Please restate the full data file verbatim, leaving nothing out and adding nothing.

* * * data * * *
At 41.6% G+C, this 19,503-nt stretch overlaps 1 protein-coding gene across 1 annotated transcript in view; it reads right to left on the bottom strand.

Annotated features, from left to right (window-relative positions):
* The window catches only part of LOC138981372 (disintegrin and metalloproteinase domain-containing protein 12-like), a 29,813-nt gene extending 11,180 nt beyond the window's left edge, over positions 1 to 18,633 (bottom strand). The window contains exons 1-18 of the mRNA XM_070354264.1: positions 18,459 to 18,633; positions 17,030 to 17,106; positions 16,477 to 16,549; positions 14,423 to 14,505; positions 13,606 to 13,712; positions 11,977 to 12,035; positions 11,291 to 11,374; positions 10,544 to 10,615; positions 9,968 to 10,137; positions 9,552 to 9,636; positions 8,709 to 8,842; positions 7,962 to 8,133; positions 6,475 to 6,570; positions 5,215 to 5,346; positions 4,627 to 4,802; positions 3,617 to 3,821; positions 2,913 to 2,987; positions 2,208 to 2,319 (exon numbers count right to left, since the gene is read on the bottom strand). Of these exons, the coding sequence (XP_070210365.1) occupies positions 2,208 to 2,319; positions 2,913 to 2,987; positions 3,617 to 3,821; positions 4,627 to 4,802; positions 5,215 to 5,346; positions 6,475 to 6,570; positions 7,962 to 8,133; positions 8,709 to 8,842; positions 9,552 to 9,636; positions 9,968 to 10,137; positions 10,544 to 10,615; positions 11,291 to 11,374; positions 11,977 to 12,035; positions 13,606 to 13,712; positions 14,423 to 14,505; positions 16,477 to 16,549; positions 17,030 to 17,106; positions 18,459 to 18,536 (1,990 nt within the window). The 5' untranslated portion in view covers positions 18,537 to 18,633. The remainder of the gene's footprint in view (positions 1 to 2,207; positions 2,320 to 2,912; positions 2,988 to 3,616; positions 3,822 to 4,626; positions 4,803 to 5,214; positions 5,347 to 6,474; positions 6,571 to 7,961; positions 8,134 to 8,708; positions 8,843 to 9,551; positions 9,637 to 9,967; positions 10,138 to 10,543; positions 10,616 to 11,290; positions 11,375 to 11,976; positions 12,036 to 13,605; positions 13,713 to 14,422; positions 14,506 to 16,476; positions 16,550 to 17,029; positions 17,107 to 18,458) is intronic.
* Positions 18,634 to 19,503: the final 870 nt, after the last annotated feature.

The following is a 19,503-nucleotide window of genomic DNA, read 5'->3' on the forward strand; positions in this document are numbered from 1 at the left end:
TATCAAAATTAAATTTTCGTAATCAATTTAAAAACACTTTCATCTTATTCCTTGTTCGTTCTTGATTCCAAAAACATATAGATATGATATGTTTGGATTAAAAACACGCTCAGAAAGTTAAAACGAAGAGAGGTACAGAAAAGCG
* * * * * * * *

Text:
At 41.6% G+C, this 19,503-nt stretch overlaps 1 protein-coding gene across 1 annotated transcript in view; it reads right to left on the bottom strand.

Annotated features, from left to right (window-relative positions):
* The window catches only part of LOC138981372 (disintegrin and metalloproteinase domain-containing protein 12-like), a 29,813-nt gene extending 11,180 nt beyond the window's left edge, over positions 1 to 18,633 (bottom strand). The window contains exons 1-18 of the mRNA XM_070354264.1: positions 18,459 to 18,633; positions 17,030 to 17,106; positions 16,477 to 16,549; positions 14,423 to 14,505; positions 13,606 to 13,712; positions 11,977 to 12,035; positions 11,291 to 11,374; positions 10,544 to 10,615; positions 9,968 to 10,137; positions 9,552 to 9,636; positions 8,709 to 8,842; positions 7,962 to 8,133; positions 6,475 to 6,570; positions 5,215 to 5,346; positions 4,627 to 4,802; positions 3,617 to 3,821; positions 2,913 to 2,987; positions 2,208 to 2,319 (exon numbers count right to left, since the gene is read on the bottom strand). Of these exons, the coding sequence (XP_070210365.1) occupies positions 2,208 to 2,319; positions 2,913 to 2,987; positions 3,617 to 3,821; positions 4,627 to 4,802; positions 5,215 to 5,346; positions 6,475 to 6,570; positions 7,962 to 8,133; positions 8,709 to 8,842; positions 9,552 to 9,636; positions 9,968 to 10,137; positions 10,544 to 10,615; positions 11,291 to 11,374; positions 11,977 to 12,035; positions 13,606 to 13,712; positions 14,423 to 14,505; positions 16,477 to 16,549; positions 17,030 to 17,106; positions 18,459 to 18,536 (1,990 nt within the window). The 5' untranslated portion in view covers positions 18,537 to 18,633. The remainder of the gene's footprint in view (positions 1 to 2,207; positions 2,320 to 2,912; positions 2,988 to 3,616; positions 3,822 to 4,626; positions 4,803 to 5,214; positions 5,347 to 6,474; positions 6,571 to 7,961; positions 8,134 to 8,708; positions 8,843 to 9,551; positions 9,637 to 9,967; positions 10,138 to 10,543; positions 10,616 to 11,290; positions 11,375 to 11,976; positions 12,036 to 13,605; positions 13,713 to 14,422; positions 14,506 to 16,476; positions 16,550 to 17,029; positions 17,107 to 18,458) is intronic.
* Positions 18,634 to 19,503: the final 870 nt, after the last annotated feature.

The following is a 19,503-nucleotide window of genomic DNA, read 5'->3' on the forward strand; positions in this document are numbered from 1 at the left end:
TATCAAAATTAAATTTTCGTAATCAATTTAAAAACACTTTCATCTTATTCCTTGTTCGTTCTTGATTCCAAAAACATATAGATATGATATGTTTGGATTAAAAACACGCTCAGAAAGTTAAAACGAAGAGAGGTACAGAAAAGCG